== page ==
Scanlan has three young children and remembers going to the Meow Wolf exhibit Due Return, which saw 25,000 visitors over three months in 2011 at the Center for Contemporary Arts. It was the success of that spaceship-like adventure that propelled the core Meow Wolf group to move ahead with its grand vision rising today.

“I took my kids over there and we fell in love with it,” Scanlan said. “We probably went six or seven times, and they still ask about it.”

Even though Meow Wolf is targeting a younger audience with The House of Eternal Return — especially school-age groups — Scanlan said it’s going to appeal to all ages — and he is already planning a birthday party for one of his children inside the exhibit.

“I hope to make my money back, maybe even make a little bit, but I’m really just a believer in what they are trying to do. For Santa Fe and Northern New Mexico. It’s really intriguing.”

Kadlubek and the mayor

The Santa Fe City Council is considering giving Meow Wolf a $60,000 economic development grant, which has raised some eyebrows because of Kadlubek’s close relationship with Mayor Javier Gonzales.

Kadlubek is unabashed about his support for the mayor, whom he calls an inspiration for pushing ahead with a mayoral campaign despite obstacles — and winning. But he says the grant application, which is working its way through committee, should be evaluated on its own merits.

“There are always naysayers about what is possible,” Kadlubek said about both himself and Gonzales. Kadlubek is a Santa Fe native who grew up in the working-class Bellamah neighborhood and went to Santa Fe High School. Both his parents taught at Capshaw Middle School.

It was Gonzales’ commitment to a more youth-friendly city that kept Kadlubek in Santa Fe. “There was always a question of whether we’d be in Santa Fe or not. Albuquerque, Denver, L.A., New Orleans were all on our short list at the time,” he said.

City Councilor Signe Lindell, who is co-sponsoring the resolution to provide funding for the project, said the professional services agreement sets “very, very high goals” for Meow Wolf to meet.

The contract calls for Meow Wolf to create “high-tech training on digital fabrication,” an online gift shop for local products, 20 internship opportunities and “a minimum of six patent applications,” though the language of the contract was still being ironed out, according to emails obtained by The New Mexican.

But it was concerns raised by Councilor Joseph Maestas that forced a delay in the agreement as the city changed the proposal from a straight grant to a contract for services.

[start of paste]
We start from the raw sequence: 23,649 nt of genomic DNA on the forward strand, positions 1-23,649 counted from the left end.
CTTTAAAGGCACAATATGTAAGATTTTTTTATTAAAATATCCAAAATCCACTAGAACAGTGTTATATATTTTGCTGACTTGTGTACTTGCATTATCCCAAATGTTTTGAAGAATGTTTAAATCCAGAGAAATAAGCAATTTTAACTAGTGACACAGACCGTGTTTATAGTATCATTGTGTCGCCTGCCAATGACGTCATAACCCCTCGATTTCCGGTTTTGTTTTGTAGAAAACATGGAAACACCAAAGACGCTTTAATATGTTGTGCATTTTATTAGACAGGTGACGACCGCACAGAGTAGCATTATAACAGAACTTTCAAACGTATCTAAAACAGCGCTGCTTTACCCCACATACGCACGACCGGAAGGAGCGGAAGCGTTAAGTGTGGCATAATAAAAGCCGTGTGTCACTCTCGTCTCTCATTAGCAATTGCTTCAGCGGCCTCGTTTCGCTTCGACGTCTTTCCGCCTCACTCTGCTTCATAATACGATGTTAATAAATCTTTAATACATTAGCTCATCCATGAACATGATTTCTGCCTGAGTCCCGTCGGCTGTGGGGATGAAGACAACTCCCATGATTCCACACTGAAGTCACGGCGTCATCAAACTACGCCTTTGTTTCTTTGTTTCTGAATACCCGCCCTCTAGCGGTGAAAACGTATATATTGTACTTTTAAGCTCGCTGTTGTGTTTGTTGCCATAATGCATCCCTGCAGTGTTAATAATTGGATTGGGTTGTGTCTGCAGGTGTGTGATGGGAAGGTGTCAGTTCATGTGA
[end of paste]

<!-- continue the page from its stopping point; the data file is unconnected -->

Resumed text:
“I’m concerned that the city could be violating the anti-donation clause of our state constitution,” Maestas wrote in a Sept. 15 email to City Manager Brian Snyder. “Should we, instead of providing cash, develop a professional services agreement to provide that anti-donation protection and ensure the city receives the economic development services listed in the resolution.”

The New Mexican obtained the email through a public records request.

Project supporter Aageson doesn’t think meeting the job goals will be difficult. There are hundreds of students in Santa Fe studying art and design at its college campuses, including St. John’s College, the Institute of American Indian Arts and the Santa Fe University of Art and Design.

A credible celebrity

Supporters see Meow Wolf as a chance to not just invigorate a neighborhood but put Santa Fe on the map for a high-tech art.

That is already taking hold in the buildings around Rufina Street where The House of Eternal Return is evolving. This month, the building and parking lot will welcome a giant robot designed by Taos artist Christian Ristow, known for large art sculptures displayed at events such as the Coachella music festival.

The exhibit building itself is better known for its years hosting bowling leagues and birthday parties. After the business closed, the property stood vacant for six years until it was purchased early in January by fantasy-fiction writer George R.R. Martin, who is leasing the space to Meow Wolf.

Kadlubek, who always nurtures two days of facial-hair growth, said he met Santa Fe resident Martin, whose work is the basis for HBO’s Game of Thrones, when Kadlubek worked at the Jean Cocteau Cinema, the theater in the Santa Fe Railyard that the writer purchased and reinvigorated with film screenings, lectures and other events.

Martin also acquired property on Camino Alire that used to house a small school, which he has converted into artist housing. Kadlubek figured there was nothing to lose in asking the self-made millionaire about the Silva Lanes property at 1435 Rufina Circle.

Martin has not put any money into the Meow Wolf exhibit, but he is replacing the roof, parking lot and entire HVAC system — some $2 million in upgrades. Meow Wolf has a 10-year lease for the space with $156,000 in annual payments.

Kadlubek added that the relationship with Martin brought credibility to the project, making the pitch to investors easier.

Meow Wolf has its offices and a fabrication shop in a building across the street from the exhibit space, and it has a huge prop shop a block down Rufina, where crews are assembling trees and animals before they begin moving them into the exhibit this month.